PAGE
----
Mildred’s relationship with older daughter Veda, first played by Morgan Turner then by Evan Rachel Wood, takes a little getting used to. Because they’re played by two different actresses with a similar number of episodes, it’s more difficult to accustom our brains to either of their faces. Veda is still an insolent child, but Wood’s older Veda is more cruel to her mother, despite having the same speech as Ann Blyth’s version. In Blyth’s speech against uniforms and grease, we feel like slapping her to shut her up, while Wood’s delivery is a lot more defiant against Winslet’s less dominant role.

The problem with HBO’s Mildred Pierce is that it is a lot longer and a lot more boring. Haynes’ pacing in his stories aren’t everyone’s cup of tea. Top that off with Winslet having to fill Joan Crawford’s Oscar-winning role — those are huge shoes to fill.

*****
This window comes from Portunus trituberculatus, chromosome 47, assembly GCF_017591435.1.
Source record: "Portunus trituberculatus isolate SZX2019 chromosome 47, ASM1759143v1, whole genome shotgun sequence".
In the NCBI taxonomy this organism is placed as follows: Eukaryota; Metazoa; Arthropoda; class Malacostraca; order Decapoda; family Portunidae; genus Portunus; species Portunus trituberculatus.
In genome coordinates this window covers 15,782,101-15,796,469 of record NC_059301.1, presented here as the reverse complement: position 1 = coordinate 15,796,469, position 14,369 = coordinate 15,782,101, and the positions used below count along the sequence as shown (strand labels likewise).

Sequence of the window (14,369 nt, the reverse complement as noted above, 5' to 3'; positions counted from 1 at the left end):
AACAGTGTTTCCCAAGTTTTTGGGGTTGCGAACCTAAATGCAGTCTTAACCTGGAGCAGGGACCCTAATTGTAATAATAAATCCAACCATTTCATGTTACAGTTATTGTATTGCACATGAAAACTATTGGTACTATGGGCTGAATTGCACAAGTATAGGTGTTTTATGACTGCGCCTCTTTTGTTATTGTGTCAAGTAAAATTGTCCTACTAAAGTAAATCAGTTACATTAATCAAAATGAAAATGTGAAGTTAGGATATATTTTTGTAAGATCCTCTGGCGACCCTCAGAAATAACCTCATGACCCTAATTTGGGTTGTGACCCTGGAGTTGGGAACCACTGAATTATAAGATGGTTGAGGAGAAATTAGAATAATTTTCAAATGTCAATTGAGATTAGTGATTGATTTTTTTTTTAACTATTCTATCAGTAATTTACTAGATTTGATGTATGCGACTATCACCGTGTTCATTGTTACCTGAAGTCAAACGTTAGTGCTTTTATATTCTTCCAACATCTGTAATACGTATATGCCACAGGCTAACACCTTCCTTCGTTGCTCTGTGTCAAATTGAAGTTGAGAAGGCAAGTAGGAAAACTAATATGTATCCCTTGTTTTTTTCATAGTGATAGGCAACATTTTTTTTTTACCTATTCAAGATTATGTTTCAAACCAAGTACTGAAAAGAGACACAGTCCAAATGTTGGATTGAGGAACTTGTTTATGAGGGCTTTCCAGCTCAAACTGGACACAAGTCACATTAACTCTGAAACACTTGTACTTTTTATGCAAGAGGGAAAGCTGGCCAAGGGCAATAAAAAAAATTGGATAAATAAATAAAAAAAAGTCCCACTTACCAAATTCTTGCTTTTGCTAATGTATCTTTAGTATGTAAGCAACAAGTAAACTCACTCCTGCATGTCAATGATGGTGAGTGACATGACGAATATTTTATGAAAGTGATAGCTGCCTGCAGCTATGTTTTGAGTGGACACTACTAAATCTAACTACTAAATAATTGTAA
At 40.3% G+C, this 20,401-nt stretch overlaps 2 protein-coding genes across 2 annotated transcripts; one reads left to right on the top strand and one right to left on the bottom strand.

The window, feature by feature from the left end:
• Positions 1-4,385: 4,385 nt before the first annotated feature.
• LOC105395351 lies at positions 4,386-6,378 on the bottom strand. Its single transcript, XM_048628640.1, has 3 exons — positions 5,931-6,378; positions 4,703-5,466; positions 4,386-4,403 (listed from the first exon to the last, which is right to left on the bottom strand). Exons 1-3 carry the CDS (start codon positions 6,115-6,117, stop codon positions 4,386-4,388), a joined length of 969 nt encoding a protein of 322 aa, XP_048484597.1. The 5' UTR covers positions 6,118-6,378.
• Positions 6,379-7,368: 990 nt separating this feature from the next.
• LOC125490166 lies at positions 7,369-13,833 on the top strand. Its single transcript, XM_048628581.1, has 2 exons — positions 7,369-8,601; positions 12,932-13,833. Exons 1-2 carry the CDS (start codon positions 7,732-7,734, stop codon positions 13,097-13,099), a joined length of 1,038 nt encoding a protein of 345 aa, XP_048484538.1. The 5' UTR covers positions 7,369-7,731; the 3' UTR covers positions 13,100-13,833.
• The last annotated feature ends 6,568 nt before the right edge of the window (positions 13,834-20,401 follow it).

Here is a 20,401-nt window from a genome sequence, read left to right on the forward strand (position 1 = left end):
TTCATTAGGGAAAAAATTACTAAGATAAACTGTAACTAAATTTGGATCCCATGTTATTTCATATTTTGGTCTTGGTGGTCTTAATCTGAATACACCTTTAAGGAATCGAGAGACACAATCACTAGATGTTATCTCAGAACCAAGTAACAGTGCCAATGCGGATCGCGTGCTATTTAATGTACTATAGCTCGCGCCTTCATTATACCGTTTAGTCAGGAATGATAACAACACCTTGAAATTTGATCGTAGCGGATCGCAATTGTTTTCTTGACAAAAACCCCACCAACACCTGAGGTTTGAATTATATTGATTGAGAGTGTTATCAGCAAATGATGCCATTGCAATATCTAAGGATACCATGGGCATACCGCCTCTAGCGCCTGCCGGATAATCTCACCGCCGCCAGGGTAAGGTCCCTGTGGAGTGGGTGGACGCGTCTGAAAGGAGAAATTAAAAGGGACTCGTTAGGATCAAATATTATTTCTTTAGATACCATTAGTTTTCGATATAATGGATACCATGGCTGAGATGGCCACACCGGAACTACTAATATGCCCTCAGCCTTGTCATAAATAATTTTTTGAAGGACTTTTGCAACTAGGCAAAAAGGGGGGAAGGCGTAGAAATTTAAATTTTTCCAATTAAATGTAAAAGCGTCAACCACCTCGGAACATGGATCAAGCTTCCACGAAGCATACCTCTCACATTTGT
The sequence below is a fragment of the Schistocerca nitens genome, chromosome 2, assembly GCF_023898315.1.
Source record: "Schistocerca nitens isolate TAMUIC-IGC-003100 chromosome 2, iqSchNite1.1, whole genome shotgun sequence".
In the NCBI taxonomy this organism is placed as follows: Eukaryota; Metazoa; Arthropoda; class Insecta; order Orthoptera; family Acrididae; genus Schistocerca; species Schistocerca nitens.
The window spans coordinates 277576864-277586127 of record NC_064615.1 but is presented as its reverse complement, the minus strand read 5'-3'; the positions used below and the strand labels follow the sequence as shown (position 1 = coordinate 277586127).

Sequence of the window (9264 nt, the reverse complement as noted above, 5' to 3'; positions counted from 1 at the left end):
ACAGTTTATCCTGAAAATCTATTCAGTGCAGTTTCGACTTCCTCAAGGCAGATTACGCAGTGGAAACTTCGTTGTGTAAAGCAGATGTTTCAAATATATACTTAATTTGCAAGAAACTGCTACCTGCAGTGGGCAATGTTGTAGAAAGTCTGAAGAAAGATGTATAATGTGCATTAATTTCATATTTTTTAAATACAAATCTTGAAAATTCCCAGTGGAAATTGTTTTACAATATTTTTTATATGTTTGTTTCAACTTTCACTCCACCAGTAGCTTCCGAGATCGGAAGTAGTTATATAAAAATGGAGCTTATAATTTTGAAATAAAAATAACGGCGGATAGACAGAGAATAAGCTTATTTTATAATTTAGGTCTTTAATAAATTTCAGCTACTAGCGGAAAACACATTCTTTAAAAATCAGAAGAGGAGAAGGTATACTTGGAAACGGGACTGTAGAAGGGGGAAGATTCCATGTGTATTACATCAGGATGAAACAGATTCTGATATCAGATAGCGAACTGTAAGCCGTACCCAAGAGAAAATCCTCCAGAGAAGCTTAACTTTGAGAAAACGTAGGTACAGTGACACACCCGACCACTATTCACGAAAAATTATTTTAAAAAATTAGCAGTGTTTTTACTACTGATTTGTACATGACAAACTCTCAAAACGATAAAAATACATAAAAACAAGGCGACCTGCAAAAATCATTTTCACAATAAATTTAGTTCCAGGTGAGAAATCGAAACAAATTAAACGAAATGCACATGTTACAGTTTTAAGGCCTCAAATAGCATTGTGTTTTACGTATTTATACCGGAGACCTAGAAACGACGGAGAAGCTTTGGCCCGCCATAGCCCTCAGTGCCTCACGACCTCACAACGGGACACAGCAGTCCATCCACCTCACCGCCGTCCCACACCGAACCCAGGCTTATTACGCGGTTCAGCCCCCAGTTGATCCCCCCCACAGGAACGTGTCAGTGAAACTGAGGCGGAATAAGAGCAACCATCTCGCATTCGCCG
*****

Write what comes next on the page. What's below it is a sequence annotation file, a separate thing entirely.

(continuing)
While the mini-series offers several more hours than the film, it does not go deeper into the complicated relationship between mother and daughter. Instead, we get a lot more about Mildred’s relationship with the world, as a separated woman, and as a woman looked down upon by “rich” people. Her relationship with Monty is, at first, cautious and as that relationship begins deteriorating, we get to see his manipulations. Pearce’s Monty is a cocky douche that happens to be good in bed, and many times got what he wanted to take.

In the end, fans of the novel would be happy for such a faithful adaptation, but HBO’s Mildred Pierce is tedious and boring at times. It would have probably been better material for a two-part series.

Rating: ★★★¼☆